Credit losses of MFI players

INR cr Total provisions (FY20 – FY23e) MFI book (as on Mar'20) % Loss
Bandhan Bank 17,098 46,190 37%
Ujjivan SFB 2,128 10,377 21%
Suryoday SFB 905 3,014 30%
CreditAccess 2,034 11,996 17%
Spandana 1,846 6,829 27%
Fusion 829 3,607 23%
Arman 134 860 16%

*Source: Company presentations; (assumes that all provisions relate to MFI loan book that was existing just when covid hit)

Bandhan Bank (CMP = 230; Mcap = 36,500cr)

Long term assessment: It is India’s largest MFI and stands out for being the worst impacted as well.Apart from the pandemic generated pain, company specific factors include lack of geographic diversification (>50% of MFI book in West Bengal & Assam), overleveraging its customers under the garb of warding-off competition (average ticket size was 2-3x of industry) and extreme under-investments in non-MFI businesses (branches, sales, technology, brand).

Until as late as Sep’21, management attributed most of the problems to the pandemic. The deep losses even after the huge write-offs in FY22 has probably forced to change track and talk about asset & geographic diversification. Even if the intent is whole hearted, it will take years of investments in tech, people and processes to build a good bank (which means much higher opex). Till then, earnings will continue to be extremely cyclical with huge dominance of microfinance on the asset side and highly interest rate sensitive customers on the liability side.

Short term assessment:The benign macro cycle offers some hope in the interim. If most of write-offs are genuinely over in FY23, Bandhan can report a big jump in profits in FY24 courtesy the 200-250bps lending rate hike, improvement in % of assets that will earn interest (reduction in stressed portfolio) and sharp reduction in loan losses.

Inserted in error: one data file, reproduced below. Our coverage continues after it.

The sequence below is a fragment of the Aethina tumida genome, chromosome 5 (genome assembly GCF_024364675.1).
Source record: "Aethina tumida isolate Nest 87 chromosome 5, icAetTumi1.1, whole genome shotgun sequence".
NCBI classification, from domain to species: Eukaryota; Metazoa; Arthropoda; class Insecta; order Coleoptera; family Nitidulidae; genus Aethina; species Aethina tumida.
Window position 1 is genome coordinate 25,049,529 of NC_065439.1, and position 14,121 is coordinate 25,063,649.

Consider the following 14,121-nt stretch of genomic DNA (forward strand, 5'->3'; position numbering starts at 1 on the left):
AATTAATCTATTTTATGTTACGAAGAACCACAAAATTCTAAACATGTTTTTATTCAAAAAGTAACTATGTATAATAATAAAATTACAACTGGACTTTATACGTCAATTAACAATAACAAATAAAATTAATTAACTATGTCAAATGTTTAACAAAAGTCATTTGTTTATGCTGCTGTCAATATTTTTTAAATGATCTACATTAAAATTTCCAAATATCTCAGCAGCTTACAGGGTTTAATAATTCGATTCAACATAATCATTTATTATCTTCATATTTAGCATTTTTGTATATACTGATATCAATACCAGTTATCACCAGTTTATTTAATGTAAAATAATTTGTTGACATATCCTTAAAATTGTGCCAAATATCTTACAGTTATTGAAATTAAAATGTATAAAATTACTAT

INR cr FY20 FY21 FY22 FY23e FY24e Comments
Loan book 71,850 87,040 99,340 1,06,790 1,30,904 Good growth possible
Net income 7,873 9,585 11,537 11,206 14,838 250bps higher lending rates
Provisions 1,393 3,820 7,885 4,000 1,188 Benign cycle & end of NPAs
PAT 3,024 2,205 124 2,019 6,015 Big jump in profits
RoA 4.3% 2.2% 0.1% 1.5% 3.8% Avg across cycle = 2.5%
RoE 23% 14% 1% 11% 26% Avg across cycle = 15%

Source: Company presentations; (projections are just for illustrative purpose)

Valuation: Despite trading 50% below the pre-pandemic levels, current valuations at 1.9x on Mar’23
aren’t exactly cheap, given the deeply cyclical nature of its business. If FY24 is indeed a good year for earnings, the stock can give 20-30% returns, in-line with the increase in its networth. Anything beyond this should be contingent on the management’s ability to reduce the cyclicality of its business model.

Ujjivan SFB (CMP = 27; Mcap = 5,200cr)

Long term assessment: Apart from being one of the well-run MFIs, Ujjivan had the distinction of
being the most geographically diversified MFI as well. However, things changed post conversion to small bank. Their initial strategy around branches & liabilities misfired. They then tried to rope in a banker CEO, but that strategy too failed. The old founder re-took control of the management in late 2021.